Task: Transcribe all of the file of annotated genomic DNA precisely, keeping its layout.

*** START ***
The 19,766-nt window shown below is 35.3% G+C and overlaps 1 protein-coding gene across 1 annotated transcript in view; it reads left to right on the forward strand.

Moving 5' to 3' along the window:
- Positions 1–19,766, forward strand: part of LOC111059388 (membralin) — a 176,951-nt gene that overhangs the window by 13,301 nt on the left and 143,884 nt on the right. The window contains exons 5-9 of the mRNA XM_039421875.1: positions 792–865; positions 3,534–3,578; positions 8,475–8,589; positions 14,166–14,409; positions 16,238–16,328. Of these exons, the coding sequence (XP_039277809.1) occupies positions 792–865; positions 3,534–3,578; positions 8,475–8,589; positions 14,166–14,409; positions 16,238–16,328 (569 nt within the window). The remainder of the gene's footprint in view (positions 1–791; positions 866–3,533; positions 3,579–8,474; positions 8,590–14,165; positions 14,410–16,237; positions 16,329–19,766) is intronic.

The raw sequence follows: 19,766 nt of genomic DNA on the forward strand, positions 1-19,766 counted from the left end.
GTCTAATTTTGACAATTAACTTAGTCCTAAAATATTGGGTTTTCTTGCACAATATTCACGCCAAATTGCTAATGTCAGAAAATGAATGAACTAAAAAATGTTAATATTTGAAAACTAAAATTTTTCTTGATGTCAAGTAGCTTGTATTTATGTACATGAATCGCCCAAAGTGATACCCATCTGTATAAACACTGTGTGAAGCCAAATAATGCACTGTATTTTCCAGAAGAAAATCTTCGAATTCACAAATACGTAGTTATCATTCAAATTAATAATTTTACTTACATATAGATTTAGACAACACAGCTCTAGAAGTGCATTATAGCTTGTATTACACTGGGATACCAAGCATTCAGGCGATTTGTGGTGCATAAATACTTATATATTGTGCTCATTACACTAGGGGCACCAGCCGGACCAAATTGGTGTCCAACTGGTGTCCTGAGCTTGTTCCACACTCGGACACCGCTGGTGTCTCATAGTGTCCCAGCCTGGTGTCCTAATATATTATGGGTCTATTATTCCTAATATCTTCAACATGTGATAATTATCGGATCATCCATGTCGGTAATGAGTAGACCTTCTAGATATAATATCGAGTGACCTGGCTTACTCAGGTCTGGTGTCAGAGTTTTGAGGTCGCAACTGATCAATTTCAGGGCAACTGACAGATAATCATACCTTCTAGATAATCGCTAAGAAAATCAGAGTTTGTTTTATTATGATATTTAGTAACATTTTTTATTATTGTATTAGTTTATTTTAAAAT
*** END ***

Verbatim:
The 19,766-nt window shown below is 35.3% G+C and overlaps 1 protein-coding gene across 1 annotated transcript in view; it reads left to right on the forward strand.

Moving 5' to 3' along the window:
- Positions 1–19,766, forward strand: part of LOC111059388 (membralin) — a 176,951-nt gene that overhangs the window by 13,301 nt on the left and 143,884 nt on the right. The window contains exons 5-9 of the mRNA XM_039421875.1: positions 792–865; positions 3,534–3,578; positions 8,475–8,589; positions 14,166–14,409; positions 16,238–16,328. Of these exons, the coding sequence (XP_039277809.1) occupies positions 792–865; positions 3,534–3,578; positions 8,475–8,589; positions 14,166–14,409; positions 16,238–16,328 (569 nt within the window). The remainder of the gene's footprint in view (positions 1–791; positions 866–3,533; positions 3,579–8,474; positions 8,590–14,165; positions 14,410–16,237; positions 16,329–19,766) is intronic.

The raw sequence follows: 19,766 nt of genomic DNA on the forward strand, positions 1-19,766 counted from the left end.
GTCTAATTTTGACAATTAACTTAGTCCTAAAATATTGGGTTTTCTTGCACAATATTCACGCCAAATTGCTAATGTCAGAAAATGAATGAACTAAAAAATGTTAATATTTGAAAACTAAAATTTTTCTTGATGTCAAGTAGCTTGTATTTATGTACATGAATCGCCCAAAGTGATACCCATCTGTATAAACACTGTGTGAAGCCAAATAATGCACTGTATTTTCCAGAAGAAAATCTTCGAATTCACAAATACGTAGTTATCATTCAAATTAATAATTTTACTTACATATAGATTTAGACAACACAGCTCTAGAAGTGCATTATAGCTTGTATTACACTGGGATACCAAGCATTCAGGCGATTTGTGGTGCATAAATACTTATATATTGTGCTCATTACACTAGGGGCACCAGCCGGACCAAATTGGTGTCCAACTGGTGTCCTGAGCTTGTTCCACACTCGGACACCGCTGGTGTCTCATAGTGTCCCAGCCTGGTGTCCTAATATATTATGGGTCTATTATTCCTAATATCTTCAACATGTGATAATTATCGGATCATCCATGTCGGTAATGAGTAGACCTTCTAGATATAATATCGAGTGACCTGGCTTACTCAGGTCTGGTGTCAGAGTTTTGAGGTCGCAACTGATCAATTTCAGGGCAACTGACAGATAATCATACCTTCTAGATAATCGCTAAGAAAATCAGAGTTTGTTTTATTATGATATTTAGTAACATTTTTTATTATTGTATTAGTTTATTTTAAAAT